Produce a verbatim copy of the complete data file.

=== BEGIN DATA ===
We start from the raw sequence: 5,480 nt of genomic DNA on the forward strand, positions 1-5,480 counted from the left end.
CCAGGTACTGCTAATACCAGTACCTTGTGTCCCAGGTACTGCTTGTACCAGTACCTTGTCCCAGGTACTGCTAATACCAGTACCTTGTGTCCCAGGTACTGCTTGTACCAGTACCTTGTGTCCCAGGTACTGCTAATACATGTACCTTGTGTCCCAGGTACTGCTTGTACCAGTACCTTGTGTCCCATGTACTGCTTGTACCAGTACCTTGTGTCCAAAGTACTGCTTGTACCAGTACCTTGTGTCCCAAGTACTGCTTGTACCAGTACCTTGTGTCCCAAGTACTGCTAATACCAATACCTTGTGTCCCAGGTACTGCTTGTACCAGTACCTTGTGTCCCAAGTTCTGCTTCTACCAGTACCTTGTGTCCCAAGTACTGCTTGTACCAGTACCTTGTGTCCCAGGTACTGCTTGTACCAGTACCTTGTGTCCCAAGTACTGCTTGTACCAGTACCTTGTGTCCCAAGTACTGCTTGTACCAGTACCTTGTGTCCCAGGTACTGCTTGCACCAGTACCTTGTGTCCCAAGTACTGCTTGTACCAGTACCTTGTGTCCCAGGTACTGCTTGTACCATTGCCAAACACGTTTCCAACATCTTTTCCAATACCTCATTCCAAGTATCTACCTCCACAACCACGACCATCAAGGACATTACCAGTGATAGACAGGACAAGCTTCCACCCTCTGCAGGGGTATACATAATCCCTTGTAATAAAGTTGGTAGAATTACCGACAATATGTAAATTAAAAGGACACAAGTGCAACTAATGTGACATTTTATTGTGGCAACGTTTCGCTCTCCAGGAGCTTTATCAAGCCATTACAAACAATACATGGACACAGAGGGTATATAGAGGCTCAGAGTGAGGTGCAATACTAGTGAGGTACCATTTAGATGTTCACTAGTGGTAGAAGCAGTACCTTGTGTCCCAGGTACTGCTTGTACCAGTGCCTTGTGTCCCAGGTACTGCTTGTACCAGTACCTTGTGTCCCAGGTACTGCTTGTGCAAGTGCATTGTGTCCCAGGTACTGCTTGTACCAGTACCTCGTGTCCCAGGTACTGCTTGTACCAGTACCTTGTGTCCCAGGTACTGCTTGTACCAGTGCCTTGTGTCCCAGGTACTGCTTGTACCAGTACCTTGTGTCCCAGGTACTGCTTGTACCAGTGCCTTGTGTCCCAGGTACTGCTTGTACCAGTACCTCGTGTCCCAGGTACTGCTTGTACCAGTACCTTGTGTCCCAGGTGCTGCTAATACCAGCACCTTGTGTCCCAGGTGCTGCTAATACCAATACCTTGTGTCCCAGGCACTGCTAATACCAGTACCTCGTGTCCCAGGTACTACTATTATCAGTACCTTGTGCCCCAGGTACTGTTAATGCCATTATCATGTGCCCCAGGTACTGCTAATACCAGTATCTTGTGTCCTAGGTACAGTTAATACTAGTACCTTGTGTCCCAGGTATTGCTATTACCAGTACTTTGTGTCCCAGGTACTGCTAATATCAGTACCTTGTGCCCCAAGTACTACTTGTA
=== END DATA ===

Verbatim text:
We start from the raw sequence: 5,480 nt of genomic DNA on the forward strand, positions 1-5,480 counted from the left end.
CCAGGTACTGCTAATACCAGTACCTTGTGTCCCAGGTACTGCTTGTACCAGTACCTTGTCCCAGGTACTGCTAATACCAGTACCTTGTGTCCCAGGTACTGCTTGTACCAGTACCTTGTGTCCCAGGTACTGCTAATACATGTACCTTGTGTCCCAGGTACTGCTTGTACCAGTACCTTGTGTCCCATGTACTGCTTGTACCAGTACCTTGTGTCCAAAGTACTGCTTGTACCAGTACCTTGTGTCCCAAGTACTGCTTGTACCAGTACCTTGTGTCCCAAGTACTGCTAATACCAATACCTTGTGTCCCAGGTACTGCTTGTACCAGTACCTTGTGTCCCAAGTTCTGCTTCTACCAGTACCTTGTGTCCCAAGTACTGCTTGTACCAGTACCTTGTGTCCCAGGTACTGCTTGTACCAGTACCTTGTGTCCCAAGTACTGCTTGTACCAGTACCTTGTGTCCCAAGTACTGCTTGTACCAGTACCTTGTGTCCCAGGTACTGCTTGCACCAGTACCTTGTGTCCCAAGTACTGCTTGTACCAGTACCTTGTGTCCCAGGTACTGCTTGTACCATTGCCAAACACGTTTCCAACATCTTTTCCAATACCTCATTCCAAGTATCTACCTCCACAACCACGACCATCAAGGACATTACCAGTGATAGACAGGACAAGCTTCCACCCTCTGCAGGGGTATACATAATCCCTTGTAATAAAGTTGGTAGAATTACCGACAATATGTAAATTAAAAGGACACAAGTGCAACTAATGTGACATTTTATTGTGGCAACGTTTCGCTCTCCAGGAGCTTTATCAAGCCATTACAAACAATACATGGACACAGAGGGTATATAGAGGCTCAGAGTGAGGTGCAATACTAGTGAGGTACCATTTAGATGTTCACTAGTGGTAGAAGCAGTACCTTGTGTCCCAGGTACTGCTTGTACCAGTGCCTTGTGTCCCAGGTACTGCTTGTACCAGTACCTTGTGTCCCAGGTACTGCTTGTGCAAGTGCATTGTGTCCCAGGTACTGCTTGTACCAGTACCTCGTGTCCCAGGTACTGCTTGTACCAGTACCTTGTGTCCCAGGTACTGCTTGTACCAGTGCCTTGTGTCCCAGGTACTGCTTGTACCAGTACCTTGTGTCCCAGGTACTGCTTGTACCAGTGCCTTGTGTCCCAGGTACTGCTTGTACCAGTACCTCGTGTCCCAGGTACTGCTTGTACCAGTACCTTGTGTCCCAGGTGCTGCTAATACCAGCACCTTGTGTCCCAGGTGCTGCTAATACCAATACCTTGTGTCCCAGGCACTGCTAATACCAGTACCTCGTGTCCCAGGTACTACTATTATCAGTACCTTGTGCCCCAGGTACTGTTAATGCCATTATCATGTGCCCCAGGTACTGCTAATACCAGTATCTTGTGTCCTAGGTACAGTTAATACTAGTACCTTGTGTCCCAGGTATTGCTATTACCAGTACTTTGTGTCCCAGGTACTGCTAATATCAGTACCTTGTGCCCCAAGTACTACTTGTA